Skoda Fabia review
Well-liked Skoda Fabia supermini is a practical, well-priced five-door with Volkswagen integrity at Skoda prices
The Skoda Fabia is a well proven supermini contender that’s perhaps not the best option for thrill-seekers but is a superb car for long-term satisfaction. It’s very roomy, handles tidily, has some strong engines and the volume trim lines are very well stocked with kit.
The obvious draw is great value pricing. It’s not quite as bargain basement as it was, but the extra features offered by the Fabia more than justify the outlay. Standout qualities such as an excellent safety score and real attention to detail in the practicality department are further draws. Few superminis have paid such attention to the details that make everyday life that bit easier.
The smart styling should be timeless and the interior is also future-proofed thanks to Skoda’s impressive infotainment system. Add in some excellent value for money options and the Fabia proves itself as a five-door supermini sector front-runner.
The Skoda Octavia may have been the breakthrough Skoda back in the 1990s, but it was the Fabia that really put the brand on the map in the UK. First launched in 1999, it was a contemporary, good-to-drive five-door whose crisp style and all-round abilities played an enormous role in turning around Skoda’s old (and now-forgotten) Eastern Bloc image.
The first-gen Fabia range even included a hot hatch, the brilliant turbodiesel vRS, a car that’s sought after by enthusiasts today. The second generation Fabia continued this success, stacking up well alongside new value-brand rivals such as the Hyundai i20 and Kia Rio. The hot vRS, by now a twincharger petrol model, may have lost its edge but the rest of the range continued to impress both Auto Express road testers and the many thousands of owners who have bought it.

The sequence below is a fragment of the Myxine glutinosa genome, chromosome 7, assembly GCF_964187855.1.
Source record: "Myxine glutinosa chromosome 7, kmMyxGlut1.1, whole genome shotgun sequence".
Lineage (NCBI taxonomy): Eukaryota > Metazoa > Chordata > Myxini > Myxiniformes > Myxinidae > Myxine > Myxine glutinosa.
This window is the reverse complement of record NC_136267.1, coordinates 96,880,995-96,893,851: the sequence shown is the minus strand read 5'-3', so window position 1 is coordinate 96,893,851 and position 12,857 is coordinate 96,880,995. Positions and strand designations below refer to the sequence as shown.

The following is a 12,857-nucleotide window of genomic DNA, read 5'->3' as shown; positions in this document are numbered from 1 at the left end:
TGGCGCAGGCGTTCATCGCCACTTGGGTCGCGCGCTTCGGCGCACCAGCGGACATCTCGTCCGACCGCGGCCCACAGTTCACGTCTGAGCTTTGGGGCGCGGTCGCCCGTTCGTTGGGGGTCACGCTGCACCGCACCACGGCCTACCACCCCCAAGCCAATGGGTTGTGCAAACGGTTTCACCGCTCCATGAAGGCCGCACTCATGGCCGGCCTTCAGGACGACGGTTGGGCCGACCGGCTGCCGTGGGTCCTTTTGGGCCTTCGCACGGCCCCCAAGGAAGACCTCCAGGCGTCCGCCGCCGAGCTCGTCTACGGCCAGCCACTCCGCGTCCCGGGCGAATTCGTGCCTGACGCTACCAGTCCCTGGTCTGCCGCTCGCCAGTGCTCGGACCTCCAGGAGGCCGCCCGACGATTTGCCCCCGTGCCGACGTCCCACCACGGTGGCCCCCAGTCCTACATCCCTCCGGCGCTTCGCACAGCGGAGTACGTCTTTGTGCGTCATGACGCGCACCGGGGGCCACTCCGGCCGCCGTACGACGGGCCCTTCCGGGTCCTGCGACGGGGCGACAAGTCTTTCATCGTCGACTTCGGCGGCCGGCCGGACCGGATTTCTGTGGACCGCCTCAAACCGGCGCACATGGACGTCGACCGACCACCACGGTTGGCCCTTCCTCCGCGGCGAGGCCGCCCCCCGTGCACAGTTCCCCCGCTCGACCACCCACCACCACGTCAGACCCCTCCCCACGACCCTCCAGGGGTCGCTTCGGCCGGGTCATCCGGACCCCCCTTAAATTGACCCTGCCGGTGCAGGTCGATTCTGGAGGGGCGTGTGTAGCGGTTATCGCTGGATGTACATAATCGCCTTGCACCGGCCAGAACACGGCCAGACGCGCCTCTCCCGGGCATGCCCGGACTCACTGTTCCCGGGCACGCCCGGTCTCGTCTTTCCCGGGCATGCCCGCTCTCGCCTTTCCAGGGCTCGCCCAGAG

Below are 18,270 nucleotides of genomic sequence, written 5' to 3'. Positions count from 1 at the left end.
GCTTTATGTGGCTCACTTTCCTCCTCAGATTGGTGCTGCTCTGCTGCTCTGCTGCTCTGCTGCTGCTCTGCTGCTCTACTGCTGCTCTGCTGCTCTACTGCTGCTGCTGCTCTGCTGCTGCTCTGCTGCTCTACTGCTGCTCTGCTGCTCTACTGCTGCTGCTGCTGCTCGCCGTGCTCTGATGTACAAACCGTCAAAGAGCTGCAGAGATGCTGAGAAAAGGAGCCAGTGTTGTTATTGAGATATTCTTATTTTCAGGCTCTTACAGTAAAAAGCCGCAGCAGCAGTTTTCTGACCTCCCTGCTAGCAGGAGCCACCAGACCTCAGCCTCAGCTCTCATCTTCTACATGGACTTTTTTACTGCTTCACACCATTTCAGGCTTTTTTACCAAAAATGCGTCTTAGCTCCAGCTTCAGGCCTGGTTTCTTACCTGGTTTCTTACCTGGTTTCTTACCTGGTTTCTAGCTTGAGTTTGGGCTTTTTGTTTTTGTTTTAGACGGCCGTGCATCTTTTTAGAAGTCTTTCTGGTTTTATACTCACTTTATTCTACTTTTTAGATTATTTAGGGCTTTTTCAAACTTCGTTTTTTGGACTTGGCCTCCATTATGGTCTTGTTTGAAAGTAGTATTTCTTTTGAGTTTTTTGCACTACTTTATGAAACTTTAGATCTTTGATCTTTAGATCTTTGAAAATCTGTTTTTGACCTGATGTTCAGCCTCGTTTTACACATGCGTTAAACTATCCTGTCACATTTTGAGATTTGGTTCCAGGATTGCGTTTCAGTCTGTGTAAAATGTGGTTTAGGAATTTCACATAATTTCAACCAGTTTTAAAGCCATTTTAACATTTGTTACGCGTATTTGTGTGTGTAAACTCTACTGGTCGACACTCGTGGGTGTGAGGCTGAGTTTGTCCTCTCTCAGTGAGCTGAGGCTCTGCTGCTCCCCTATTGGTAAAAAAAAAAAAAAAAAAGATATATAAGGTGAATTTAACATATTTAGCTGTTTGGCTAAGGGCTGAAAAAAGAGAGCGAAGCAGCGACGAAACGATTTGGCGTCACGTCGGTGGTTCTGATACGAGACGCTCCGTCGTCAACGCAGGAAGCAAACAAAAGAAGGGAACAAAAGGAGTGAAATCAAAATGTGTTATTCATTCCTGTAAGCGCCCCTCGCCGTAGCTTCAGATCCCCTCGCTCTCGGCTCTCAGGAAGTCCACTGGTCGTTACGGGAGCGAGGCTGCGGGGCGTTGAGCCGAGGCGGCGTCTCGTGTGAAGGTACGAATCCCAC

In 2014, Skoda launched this third generation Fabia, the car boasting the sharp-edged design that’s a current brand theme. It’s still an understated machine (this isn’t a criticism – it’s exactly what owners want) but with more contemporary detailing and more modern features.
Image 2 of 42
As mentioned, the Fabia competes with both value models such as the Korean duo, plus higher-spec Dacia Sandero models and the Suzuki Swift. But its spacious five-door-only body and Skoda’s insistence on making super-practical cars no matter what sector they compete in, means it also takes on the ultra-flexible Honda Jazz, Nissan Note and the well-packaged Toyota Yaris. Being part of the Volkswagen Group means it also has an inter-family rival, the Volkswagen Polo.
Speaking of Volkswagen Group engineering, note the Fabia’s based on an updated ‘hybrid’ version of the current-shape Polo PQ25 platform, which also includes technology from the MQB architecture. It’s thus bigger, roomier and lighter than the previous generation Fabia, and offers more modern infotainment features.
Engines are shared with other small Volkswagen Group cars, with the emphasis on petrol power. There’s the 1.0-litre three-cylinder non-turbo from the Volkswagen Up (and Skoda Citigo), offered in 59bhp and 73bhp guise, but our preference is the four-cylinder 1.2-litre TSI which comes in either 88bhp or 108bhp form. The sole diesel engine is the 1.4-litre TDI three-cylinder which comes in either 88bhp or 103bhp guise.
Happily, Skoda keeps the trim line-up straightforward as well: it’s S, SE and SE L. A more recent addition is the sporty-look Monte Carlo model, reintroduced here following its popularity on the old version of the Fabia. There is, however, no hot vRS version – and, as things stand, no plans to reintroduce one, either.